Iran healthcare programme is a lifesaver for...
Despite being partially blind since birth, Ali Hashemi works as a garbage collector in this small city near the Iranian capital Tehran to provide for his wife and three children.While Ali takes his visual impairment in his stride, the significant costs of his medical treatment placed an ongoing strain on the family’s limited income. Ali sometimes waived his regular medical care in order to meet other basic needs for his children, such as transport to school and even nutritious food. “I have to go to see the doctor regularly for check-ups and to get medication, but this wasn’t always possible. My family comes first for me – it will always be my obligation as a father and a husband to provide for them,” he explains.
Ali is one of close to one million Afghan and Iraqi refugees who have been living in Iran for as long as 40 years, having fled insecurity in Afghanistan.
Unfortunately, his wife fell ill last year and was diagnosed with a thyroid disorder, requiring surgery. Medical fees faced by the family suddenly became overwhelming. These were compounded when the hearing of Ali’s eldest son began to deteriorate, which demanded complicated corrective surgery at a specialized hospital in the city of Qom, south of the capital.
Fraught with worry over how he would be able to pay for two emergency surgeries, Ali approached UNHCR, the UN Refugee Agency, for help, and learned about the Universal Public Health Insurance (UPHI) programme. The ground breaking insurance plan enables Afghan and Iraqi refugees in Iran to access and benefit from a comprehensive insurance package similar to that received by Iranian nationals.
As a result of a partnership between UNHCR and the Government of Iran since the scheme was launched in 2015, Iran’s Bureau for Aliens and Foreign Immigrants’ Affairs of the Ministry of Interior, the Ministry of Health and the Iran Health Insurance Organization are continuing their collaboration with UNHCR into 2020.
This ensures that subsidised hospital treatment such as surgeries, as well as medication and out-patient care can be offered to refugee families enrolled in UPHI across the country. All refugees in Iran can enrol in UPHI by paying a basic premium rate. But 92,000 identified as particularly vulnerable -- including refugees, with medical conditions requiring special treatment -- are excluded from paying any premium fees, as they are fully subsidised by UNHCR.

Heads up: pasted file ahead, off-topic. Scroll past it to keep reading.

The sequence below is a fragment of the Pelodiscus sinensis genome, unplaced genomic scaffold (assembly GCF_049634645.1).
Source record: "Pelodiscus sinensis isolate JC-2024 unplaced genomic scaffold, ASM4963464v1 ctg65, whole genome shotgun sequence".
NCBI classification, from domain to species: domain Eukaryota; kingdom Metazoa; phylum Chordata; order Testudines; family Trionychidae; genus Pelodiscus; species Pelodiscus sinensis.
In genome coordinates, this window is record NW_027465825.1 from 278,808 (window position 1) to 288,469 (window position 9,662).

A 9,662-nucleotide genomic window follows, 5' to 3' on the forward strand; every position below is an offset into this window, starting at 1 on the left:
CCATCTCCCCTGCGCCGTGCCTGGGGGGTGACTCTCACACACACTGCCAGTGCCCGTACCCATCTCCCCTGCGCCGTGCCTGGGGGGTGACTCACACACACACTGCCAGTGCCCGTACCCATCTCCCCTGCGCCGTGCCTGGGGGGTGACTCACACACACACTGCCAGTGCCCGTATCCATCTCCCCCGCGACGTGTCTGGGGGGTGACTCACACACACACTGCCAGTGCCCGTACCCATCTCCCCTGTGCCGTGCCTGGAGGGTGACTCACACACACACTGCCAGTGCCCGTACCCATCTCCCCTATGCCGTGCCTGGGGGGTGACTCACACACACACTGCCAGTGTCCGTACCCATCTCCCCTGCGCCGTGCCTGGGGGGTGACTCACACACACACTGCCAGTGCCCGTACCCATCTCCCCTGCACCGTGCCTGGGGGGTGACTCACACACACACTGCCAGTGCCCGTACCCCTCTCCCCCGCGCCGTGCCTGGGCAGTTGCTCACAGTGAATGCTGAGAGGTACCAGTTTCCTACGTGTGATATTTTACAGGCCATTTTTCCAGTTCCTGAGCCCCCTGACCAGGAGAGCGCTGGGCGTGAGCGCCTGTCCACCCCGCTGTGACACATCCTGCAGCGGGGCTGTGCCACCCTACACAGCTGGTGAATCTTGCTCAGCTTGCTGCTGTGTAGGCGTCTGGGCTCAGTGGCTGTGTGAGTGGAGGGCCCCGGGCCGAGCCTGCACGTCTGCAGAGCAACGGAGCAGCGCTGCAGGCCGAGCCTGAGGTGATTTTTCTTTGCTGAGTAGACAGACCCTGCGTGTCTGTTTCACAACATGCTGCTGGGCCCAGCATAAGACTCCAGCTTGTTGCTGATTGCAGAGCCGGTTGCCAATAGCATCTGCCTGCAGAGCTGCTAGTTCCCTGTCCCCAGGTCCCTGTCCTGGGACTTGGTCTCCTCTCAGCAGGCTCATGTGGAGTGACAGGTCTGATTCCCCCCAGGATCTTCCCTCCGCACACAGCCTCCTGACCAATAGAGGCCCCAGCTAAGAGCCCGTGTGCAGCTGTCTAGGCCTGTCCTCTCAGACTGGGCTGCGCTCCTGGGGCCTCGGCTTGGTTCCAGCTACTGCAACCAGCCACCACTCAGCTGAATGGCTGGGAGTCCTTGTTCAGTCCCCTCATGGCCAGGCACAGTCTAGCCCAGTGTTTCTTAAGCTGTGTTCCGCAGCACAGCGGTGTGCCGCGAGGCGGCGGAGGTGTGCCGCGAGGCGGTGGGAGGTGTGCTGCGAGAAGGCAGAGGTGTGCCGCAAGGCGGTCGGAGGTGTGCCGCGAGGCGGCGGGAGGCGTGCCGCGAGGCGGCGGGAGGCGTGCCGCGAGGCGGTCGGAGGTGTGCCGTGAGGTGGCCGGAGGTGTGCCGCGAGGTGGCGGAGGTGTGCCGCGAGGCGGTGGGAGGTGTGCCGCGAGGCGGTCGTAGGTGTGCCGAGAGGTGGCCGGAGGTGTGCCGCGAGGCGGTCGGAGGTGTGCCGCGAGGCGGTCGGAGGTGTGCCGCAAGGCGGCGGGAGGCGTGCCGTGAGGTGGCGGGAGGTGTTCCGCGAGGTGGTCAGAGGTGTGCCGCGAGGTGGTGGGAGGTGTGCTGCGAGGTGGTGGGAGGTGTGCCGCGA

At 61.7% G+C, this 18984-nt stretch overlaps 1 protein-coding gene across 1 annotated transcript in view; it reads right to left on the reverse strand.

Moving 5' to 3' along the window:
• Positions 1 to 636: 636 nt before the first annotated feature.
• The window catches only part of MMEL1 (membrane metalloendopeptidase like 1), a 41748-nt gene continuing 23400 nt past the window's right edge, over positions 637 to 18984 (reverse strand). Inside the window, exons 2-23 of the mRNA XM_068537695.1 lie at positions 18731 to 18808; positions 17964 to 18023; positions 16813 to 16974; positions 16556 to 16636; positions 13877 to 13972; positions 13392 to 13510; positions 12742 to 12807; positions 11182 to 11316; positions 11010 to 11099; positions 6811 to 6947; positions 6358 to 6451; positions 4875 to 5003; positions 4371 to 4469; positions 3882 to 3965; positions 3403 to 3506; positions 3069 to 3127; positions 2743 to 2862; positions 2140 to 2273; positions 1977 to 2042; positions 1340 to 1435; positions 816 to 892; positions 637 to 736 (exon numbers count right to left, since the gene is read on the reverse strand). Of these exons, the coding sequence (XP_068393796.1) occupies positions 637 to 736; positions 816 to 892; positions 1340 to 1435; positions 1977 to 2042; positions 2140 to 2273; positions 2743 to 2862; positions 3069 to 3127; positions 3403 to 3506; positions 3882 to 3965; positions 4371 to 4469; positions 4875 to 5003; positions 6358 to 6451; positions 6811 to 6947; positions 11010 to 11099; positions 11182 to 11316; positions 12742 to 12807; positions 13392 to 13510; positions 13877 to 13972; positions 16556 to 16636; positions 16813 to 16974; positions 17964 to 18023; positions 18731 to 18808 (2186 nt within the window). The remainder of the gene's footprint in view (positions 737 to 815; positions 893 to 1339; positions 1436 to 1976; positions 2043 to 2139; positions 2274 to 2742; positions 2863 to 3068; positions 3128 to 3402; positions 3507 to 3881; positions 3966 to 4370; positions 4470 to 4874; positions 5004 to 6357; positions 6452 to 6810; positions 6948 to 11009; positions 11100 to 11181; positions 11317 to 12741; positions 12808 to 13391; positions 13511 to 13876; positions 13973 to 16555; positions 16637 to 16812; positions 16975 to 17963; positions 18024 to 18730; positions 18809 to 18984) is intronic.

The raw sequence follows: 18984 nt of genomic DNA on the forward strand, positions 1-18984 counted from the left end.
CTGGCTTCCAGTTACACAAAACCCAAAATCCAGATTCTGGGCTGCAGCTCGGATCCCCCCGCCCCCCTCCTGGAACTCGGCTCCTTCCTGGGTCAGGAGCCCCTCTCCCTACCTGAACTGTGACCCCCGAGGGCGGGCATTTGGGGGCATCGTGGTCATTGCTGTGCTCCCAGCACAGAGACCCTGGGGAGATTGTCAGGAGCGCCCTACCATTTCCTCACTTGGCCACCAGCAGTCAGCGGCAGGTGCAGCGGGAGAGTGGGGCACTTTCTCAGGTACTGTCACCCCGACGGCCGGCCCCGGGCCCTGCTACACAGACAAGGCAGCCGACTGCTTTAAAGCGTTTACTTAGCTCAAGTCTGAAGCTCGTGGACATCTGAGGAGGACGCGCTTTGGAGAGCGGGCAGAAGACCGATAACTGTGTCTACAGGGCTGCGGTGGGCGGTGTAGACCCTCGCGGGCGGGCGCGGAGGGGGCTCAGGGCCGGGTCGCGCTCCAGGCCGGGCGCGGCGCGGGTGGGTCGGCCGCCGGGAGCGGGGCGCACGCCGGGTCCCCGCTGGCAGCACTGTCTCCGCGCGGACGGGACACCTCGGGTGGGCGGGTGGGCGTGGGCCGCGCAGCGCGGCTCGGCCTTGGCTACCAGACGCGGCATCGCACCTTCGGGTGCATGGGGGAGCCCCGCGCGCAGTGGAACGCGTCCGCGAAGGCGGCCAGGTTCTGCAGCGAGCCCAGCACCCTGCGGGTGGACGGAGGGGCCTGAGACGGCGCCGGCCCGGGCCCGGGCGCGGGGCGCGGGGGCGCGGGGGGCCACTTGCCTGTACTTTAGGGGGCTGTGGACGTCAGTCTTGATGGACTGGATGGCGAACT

As a result, Ali and his family along with tens of thousands of other refugees across Iran have received the specialised treatment they need without having to resort to negative strategies in order to cope, such as loan-taking or pulling children out of school. Lauding this exemplary government-led initiative, UNHCR Representative in Iran, Ivo Freijsen, appeals to the international community to further recognise the government’s ongoing commitment to enhancing refugees’ access to affordable healthcare and other basic services.
“Not only has the government - as well as Iranian communities - generously hosted such a large refugee population for four decades, Iran continues to work with UNHCR to invest in and to enhance its progressive refugee-related policies under the umbrella of the regional Solutions Strategy for Afghan Refugees” said Ivo Freijsen. “It is a breakthrough initiative which continues to bring relief to thousands of refugees across the country, particularly at a time when they are facing considerable pressures”. António Guterres said he hoped other countries would follow Iran’s “exemplary initiative which is going to profoundly impact the lives of its refugees.”
Freijsen reiterated the need for sustained international support and to further expand refugees’ inclusion into national services in line with the Global Compact on Refugees, which was affirmed at the UN General Assembly in December 2018. “I call on donor countries to deliver robust support to the Government of Iran at this critical time to further acknowledge the considerable investments Iran has made in spearheading this insurance scheme, which is just one example of its inclusive policies,” he concludes.
For Ali and his family, meanwhile, being enrolled in health coverage has been absolutely vital. “I cannot describe the relief I felt when I realized that the insurance scheme would pay for the operations my wife and son needed,” he says. “I would have had no choice but to take out a loan, or to have begged for money otherwise; I don’t know what I would have done”.
Refugee insurance coverage started in 1995 but on a very small scale as it was only available for those affected by three specific diseases. The rest have had access to the free Iranian primary health services, but could not afford the costs for secondary and tertiary healthcare, especially in the difficult economic context of the recent years. In 2011, UNHCR therefore launched a much larger programme, the Health Insurance Scheme (HISE), providing cover to all refugees identified as vulnerable according to a series of pre-determined criteria.